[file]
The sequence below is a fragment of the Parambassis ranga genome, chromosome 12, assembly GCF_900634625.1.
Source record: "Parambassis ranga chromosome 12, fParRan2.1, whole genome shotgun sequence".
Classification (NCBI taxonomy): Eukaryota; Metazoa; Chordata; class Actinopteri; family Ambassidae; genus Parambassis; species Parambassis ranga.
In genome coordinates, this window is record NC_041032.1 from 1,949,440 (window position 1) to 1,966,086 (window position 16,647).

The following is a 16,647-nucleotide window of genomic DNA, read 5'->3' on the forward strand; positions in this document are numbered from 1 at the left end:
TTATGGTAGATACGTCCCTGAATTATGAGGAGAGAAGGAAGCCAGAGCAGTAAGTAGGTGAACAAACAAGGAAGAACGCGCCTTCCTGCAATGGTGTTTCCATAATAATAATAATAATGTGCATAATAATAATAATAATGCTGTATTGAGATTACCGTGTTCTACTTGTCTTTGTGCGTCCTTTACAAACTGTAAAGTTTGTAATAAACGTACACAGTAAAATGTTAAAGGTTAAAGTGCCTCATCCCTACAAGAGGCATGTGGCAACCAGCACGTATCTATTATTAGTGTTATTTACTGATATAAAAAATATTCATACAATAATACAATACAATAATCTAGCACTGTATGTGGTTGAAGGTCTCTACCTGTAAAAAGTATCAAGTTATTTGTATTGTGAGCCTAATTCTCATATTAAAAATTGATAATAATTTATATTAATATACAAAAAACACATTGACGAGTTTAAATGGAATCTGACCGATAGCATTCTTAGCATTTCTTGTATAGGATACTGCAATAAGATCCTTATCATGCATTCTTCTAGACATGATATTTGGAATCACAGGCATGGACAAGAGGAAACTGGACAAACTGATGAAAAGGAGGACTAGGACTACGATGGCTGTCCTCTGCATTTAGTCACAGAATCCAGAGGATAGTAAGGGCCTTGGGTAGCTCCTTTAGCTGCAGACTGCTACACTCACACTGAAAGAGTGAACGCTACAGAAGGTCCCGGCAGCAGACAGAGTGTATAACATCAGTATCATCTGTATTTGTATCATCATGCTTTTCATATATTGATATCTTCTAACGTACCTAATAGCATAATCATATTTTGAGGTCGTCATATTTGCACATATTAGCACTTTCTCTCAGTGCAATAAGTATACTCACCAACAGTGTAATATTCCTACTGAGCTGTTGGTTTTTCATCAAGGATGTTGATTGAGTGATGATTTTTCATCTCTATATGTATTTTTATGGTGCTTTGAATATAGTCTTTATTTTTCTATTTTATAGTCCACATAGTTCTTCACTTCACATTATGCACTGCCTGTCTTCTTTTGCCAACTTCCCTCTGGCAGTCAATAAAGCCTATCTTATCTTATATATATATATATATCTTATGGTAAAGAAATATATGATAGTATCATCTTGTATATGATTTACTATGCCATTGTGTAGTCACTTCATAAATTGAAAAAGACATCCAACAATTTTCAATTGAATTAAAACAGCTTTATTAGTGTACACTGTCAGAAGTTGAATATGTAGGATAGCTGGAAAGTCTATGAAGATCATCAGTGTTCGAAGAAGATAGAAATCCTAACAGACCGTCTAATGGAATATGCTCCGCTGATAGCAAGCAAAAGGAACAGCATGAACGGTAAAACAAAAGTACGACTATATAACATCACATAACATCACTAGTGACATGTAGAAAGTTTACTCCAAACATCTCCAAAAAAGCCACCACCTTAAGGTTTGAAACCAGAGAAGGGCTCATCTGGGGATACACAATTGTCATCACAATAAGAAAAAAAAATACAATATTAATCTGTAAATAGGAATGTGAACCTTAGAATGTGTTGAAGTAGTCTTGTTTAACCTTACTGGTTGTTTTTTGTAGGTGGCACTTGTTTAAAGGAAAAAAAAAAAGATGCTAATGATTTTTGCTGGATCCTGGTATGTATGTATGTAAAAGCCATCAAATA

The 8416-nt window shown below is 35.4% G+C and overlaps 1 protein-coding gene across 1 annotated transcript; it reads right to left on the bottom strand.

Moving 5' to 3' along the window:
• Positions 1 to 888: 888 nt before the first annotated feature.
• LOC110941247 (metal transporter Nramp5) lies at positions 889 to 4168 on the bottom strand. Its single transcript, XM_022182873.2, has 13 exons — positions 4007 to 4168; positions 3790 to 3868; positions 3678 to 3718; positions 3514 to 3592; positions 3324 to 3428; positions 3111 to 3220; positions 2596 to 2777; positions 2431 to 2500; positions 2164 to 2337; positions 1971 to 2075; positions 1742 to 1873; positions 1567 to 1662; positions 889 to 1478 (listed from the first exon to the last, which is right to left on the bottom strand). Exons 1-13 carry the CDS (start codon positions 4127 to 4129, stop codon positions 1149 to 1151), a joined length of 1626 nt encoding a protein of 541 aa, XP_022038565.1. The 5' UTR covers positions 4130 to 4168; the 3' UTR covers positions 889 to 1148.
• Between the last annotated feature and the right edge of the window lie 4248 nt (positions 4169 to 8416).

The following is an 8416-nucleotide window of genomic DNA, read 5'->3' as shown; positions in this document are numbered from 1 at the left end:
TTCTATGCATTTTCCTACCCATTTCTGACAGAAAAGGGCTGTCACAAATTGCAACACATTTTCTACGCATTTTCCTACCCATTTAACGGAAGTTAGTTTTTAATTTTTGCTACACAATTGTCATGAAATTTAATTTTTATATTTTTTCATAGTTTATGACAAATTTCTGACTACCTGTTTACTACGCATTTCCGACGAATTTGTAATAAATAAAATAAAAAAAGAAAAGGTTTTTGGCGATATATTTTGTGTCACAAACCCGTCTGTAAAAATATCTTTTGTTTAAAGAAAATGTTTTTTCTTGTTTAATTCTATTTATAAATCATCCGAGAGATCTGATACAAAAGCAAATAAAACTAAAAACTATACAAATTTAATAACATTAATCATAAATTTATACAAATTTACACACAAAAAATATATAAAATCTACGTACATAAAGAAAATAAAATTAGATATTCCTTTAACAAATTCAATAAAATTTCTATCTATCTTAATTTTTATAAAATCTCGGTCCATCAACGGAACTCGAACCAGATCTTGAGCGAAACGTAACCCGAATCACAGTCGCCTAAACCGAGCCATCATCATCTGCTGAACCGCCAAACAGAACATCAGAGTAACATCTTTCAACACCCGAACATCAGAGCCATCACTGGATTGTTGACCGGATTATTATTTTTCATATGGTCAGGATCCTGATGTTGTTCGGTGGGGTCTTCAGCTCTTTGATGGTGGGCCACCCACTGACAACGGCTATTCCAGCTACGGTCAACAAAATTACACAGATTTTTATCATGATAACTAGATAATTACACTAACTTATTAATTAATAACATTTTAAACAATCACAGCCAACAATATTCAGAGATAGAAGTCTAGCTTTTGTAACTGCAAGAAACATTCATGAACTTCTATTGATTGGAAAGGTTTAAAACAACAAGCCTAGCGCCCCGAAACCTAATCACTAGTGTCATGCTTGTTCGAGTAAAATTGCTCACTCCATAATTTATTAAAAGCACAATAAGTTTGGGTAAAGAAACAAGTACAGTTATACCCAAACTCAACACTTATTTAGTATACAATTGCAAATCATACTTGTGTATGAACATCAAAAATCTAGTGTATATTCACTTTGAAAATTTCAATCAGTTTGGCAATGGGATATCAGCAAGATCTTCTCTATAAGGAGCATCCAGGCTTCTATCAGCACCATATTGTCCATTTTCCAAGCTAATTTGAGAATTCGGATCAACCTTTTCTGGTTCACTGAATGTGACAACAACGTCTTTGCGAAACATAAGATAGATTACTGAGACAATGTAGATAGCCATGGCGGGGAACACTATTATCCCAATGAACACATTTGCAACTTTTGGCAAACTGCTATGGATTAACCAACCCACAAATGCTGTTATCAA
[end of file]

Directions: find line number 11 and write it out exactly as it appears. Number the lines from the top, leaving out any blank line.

• Between the last annotated feature and the right edge of the window lie 4248 nt (positions 4169 to 8416).